"We know in the digital world you don't have boundaries," Levie told Computerworld UK today. "With a couple billion people having smartphones and a few billion on the internet we have a very different global space we all operate and do business in.
"What is the meaning of a local law in global cyberspace? I think we are running into that friction on an hourly basis, between our laws and the digital world."
He cited the EU's attempts to hash out data privacy directives as a fitting example - with opinions differing between common or country-by-country approaches.
"For us, it's interesting," he said. "The more complex the world gets for our customers - if you're a transportation or retail company and you're doing business internationally - there's this requirement that you get really good at all the international regulation around data and collaboration and technology.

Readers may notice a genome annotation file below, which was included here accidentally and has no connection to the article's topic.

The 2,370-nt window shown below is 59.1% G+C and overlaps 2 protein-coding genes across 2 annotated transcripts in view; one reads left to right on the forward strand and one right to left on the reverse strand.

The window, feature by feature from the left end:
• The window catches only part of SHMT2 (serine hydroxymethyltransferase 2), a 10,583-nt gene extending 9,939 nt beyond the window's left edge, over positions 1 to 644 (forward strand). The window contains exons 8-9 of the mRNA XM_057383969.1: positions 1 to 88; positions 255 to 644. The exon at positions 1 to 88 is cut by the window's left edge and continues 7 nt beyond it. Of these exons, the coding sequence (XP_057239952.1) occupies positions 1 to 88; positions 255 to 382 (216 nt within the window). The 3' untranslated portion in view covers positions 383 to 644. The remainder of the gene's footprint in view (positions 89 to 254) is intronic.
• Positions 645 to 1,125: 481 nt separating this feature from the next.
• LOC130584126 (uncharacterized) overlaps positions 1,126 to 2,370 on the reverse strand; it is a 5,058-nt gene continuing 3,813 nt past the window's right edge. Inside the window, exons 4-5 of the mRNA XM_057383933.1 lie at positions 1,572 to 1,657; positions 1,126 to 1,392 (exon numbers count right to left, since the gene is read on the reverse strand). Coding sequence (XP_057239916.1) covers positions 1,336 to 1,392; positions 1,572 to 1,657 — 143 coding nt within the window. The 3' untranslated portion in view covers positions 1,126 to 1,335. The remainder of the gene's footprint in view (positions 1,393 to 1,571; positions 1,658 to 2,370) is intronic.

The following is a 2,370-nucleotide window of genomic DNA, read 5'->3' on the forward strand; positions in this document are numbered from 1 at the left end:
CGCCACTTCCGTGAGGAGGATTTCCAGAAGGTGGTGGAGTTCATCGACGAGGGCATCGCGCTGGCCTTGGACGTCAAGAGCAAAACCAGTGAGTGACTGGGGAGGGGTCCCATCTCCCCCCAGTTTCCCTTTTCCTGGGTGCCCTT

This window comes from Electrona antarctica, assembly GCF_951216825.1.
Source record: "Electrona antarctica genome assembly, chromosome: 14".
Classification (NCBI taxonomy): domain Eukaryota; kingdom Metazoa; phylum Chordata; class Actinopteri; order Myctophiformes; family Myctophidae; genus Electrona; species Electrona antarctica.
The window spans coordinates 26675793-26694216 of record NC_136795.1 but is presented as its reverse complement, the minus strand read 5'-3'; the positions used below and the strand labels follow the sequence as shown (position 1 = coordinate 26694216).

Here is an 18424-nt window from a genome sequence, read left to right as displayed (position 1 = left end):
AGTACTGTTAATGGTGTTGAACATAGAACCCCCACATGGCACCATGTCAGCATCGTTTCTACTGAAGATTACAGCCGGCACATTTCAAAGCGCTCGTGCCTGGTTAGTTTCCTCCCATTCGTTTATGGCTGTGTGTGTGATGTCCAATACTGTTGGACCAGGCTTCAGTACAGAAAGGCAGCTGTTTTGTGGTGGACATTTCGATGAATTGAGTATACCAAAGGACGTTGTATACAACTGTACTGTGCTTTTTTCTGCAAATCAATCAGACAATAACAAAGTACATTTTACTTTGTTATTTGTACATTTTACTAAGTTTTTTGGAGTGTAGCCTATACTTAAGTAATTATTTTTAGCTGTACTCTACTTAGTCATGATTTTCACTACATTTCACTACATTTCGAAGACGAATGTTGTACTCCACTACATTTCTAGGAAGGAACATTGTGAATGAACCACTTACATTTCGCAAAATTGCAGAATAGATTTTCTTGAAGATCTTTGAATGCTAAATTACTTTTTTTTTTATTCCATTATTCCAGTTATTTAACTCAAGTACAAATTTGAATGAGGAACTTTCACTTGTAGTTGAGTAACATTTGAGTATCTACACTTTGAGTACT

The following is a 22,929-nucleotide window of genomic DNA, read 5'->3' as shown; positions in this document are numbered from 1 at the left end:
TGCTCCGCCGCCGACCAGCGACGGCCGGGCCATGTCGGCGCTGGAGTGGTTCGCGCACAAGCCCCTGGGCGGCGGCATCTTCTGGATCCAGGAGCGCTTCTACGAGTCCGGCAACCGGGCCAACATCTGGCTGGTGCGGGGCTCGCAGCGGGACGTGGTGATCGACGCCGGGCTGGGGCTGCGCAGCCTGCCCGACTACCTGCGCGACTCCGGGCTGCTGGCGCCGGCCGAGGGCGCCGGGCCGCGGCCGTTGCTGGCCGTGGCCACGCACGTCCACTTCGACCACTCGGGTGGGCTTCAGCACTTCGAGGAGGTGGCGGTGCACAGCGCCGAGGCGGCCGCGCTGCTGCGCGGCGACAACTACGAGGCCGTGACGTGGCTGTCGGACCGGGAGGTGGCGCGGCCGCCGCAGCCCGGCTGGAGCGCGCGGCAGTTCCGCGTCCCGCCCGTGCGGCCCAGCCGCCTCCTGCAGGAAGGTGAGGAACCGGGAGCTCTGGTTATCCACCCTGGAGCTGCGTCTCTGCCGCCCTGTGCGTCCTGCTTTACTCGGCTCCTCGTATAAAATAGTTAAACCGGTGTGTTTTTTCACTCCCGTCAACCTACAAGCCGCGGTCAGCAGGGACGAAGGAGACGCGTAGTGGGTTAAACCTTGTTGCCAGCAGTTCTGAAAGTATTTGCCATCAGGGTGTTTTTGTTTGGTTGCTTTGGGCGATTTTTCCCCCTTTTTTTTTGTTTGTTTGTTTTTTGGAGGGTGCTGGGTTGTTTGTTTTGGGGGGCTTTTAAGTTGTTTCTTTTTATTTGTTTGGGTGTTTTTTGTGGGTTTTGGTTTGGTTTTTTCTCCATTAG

"But that's not your core competency. So we do see an opportunity where our job is to try and simplify that for our customers."
Both Levie and LeBlanc added that a more unified approach to data regulation and standards in the cloud would be desirable, with LeBlanc citing OpenStack as a significant step in the right direction.
"It's our belief that we need to make sure there's a unified set of policies to ensure our customers can do business globally without having an impact on their use of technology," Levie explained. "What we have done in the meantime is, we are bearing a lot of hard work behind the scenes to make sure our customers get as good a user experience, even though we don't have standards from a regulatory standpoint."
Source: Computerworld UK
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